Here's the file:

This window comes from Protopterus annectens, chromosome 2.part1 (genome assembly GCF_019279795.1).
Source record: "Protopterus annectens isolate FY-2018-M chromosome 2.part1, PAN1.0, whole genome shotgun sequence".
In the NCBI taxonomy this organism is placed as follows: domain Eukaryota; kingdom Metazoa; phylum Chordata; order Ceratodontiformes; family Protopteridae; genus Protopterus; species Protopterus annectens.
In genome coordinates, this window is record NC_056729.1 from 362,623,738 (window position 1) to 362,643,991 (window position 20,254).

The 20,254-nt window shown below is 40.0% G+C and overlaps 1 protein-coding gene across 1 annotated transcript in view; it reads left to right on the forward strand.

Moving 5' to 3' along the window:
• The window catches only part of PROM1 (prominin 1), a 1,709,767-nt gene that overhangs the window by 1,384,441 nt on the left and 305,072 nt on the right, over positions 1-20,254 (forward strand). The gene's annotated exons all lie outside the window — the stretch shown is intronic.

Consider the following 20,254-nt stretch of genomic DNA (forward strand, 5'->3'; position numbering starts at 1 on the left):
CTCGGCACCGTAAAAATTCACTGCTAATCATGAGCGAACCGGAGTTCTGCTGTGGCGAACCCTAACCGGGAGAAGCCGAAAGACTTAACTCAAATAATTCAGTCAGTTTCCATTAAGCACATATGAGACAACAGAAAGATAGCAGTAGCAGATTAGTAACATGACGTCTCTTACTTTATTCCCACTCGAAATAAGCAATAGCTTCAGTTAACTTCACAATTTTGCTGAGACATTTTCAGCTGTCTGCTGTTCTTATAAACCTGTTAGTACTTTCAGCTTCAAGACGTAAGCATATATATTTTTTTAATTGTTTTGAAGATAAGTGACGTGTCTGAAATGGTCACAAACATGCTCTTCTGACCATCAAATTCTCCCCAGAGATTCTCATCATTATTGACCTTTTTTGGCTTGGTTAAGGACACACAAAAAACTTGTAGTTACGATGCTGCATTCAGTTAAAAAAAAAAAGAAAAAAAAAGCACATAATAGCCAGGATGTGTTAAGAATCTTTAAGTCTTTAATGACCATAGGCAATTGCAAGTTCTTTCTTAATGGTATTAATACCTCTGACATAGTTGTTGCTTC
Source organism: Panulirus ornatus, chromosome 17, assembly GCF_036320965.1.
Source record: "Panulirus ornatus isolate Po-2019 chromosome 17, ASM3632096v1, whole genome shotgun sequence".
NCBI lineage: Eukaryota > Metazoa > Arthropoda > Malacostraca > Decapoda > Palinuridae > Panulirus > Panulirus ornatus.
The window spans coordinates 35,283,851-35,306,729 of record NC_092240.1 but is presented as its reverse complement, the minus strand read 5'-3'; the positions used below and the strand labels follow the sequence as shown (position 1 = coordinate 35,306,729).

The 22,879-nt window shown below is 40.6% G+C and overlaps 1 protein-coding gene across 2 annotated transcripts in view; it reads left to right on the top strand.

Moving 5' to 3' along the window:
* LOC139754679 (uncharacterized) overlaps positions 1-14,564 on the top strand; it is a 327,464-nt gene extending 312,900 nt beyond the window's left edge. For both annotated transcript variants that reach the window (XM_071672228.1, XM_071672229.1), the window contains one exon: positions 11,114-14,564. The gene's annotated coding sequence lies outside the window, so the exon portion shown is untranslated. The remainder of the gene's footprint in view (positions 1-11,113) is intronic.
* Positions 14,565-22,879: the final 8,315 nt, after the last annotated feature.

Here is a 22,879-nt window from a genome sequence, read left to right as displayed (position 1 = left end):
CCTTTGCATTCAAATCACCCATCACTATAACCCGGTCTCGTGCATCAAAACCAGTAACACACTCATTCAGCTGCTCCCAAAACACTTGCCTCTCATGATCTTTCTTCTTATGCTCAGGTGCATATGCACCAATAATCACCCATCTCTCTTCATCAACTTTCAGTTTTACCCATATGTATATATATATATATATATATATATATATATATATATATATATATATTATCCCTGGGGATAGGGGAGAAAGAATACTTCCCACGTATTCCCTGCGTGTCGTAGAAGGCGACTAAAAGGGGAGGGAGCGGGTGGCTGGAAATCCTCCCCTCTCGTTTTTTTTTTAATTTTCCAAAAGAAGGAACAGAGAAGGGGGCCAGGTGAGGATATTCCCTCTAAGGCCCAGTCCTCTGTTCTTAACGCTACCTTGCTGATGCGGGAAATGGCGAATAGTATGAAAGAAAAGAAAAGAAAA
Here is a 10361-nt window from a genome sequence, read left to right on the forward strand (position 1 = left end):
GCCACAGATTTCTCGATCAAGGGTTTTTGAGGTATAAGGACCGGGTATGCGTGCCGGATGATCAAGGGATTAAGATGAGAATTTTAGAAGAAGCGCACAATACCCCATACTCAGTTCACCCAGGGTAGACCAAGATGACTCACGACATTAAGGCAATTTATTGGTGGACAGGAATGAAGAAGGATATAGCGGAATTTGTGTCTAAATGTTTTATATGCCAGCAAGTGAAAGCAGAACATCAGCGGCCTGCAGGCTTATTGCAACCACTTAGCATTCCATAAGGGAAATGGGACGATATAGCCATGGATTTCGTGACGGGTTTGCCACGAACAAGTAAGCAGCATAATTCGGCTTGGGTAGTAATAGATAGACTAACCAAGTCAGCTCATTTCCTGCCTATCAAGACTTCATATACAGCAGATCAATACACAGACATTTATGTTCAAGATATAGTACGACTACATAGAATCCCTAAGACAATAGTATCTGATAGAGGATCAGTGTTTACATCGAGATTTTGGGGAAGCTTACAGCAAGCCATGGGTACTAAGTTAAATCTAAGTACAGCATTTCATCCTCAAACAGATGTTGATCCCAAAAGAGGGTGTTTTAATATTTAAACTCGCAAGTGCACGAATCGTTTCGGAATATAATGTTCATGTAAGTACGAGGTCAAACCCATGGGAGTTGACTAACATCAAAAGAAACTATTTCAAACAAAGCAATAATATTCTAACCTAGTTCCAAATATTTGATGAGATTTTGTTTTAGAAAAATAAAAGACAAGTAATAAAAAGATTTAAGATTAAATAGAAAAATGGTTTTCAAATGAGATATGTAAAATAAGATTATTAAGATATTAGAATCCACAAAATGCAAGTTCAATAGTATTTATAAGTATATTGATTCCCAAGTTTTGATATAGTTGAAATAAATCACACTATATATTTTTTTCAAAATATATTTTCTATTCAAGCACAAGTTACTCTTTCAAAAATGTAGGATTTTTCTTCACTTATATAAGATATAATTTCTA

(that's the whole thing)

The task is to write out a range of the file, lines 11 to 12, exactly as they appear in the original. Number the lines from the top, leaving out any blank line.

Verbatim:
Source record: "Panulirus ornatus isolate Po-2019 chromosome 17, ASM3632096v1, whole genome shotgun sequence".
NCBI lineage: Eukaryota > Metazoa > Arthropoda > Malacostraca > Decapoda > Palinuridae > Panulirus > Panulirus ornatus.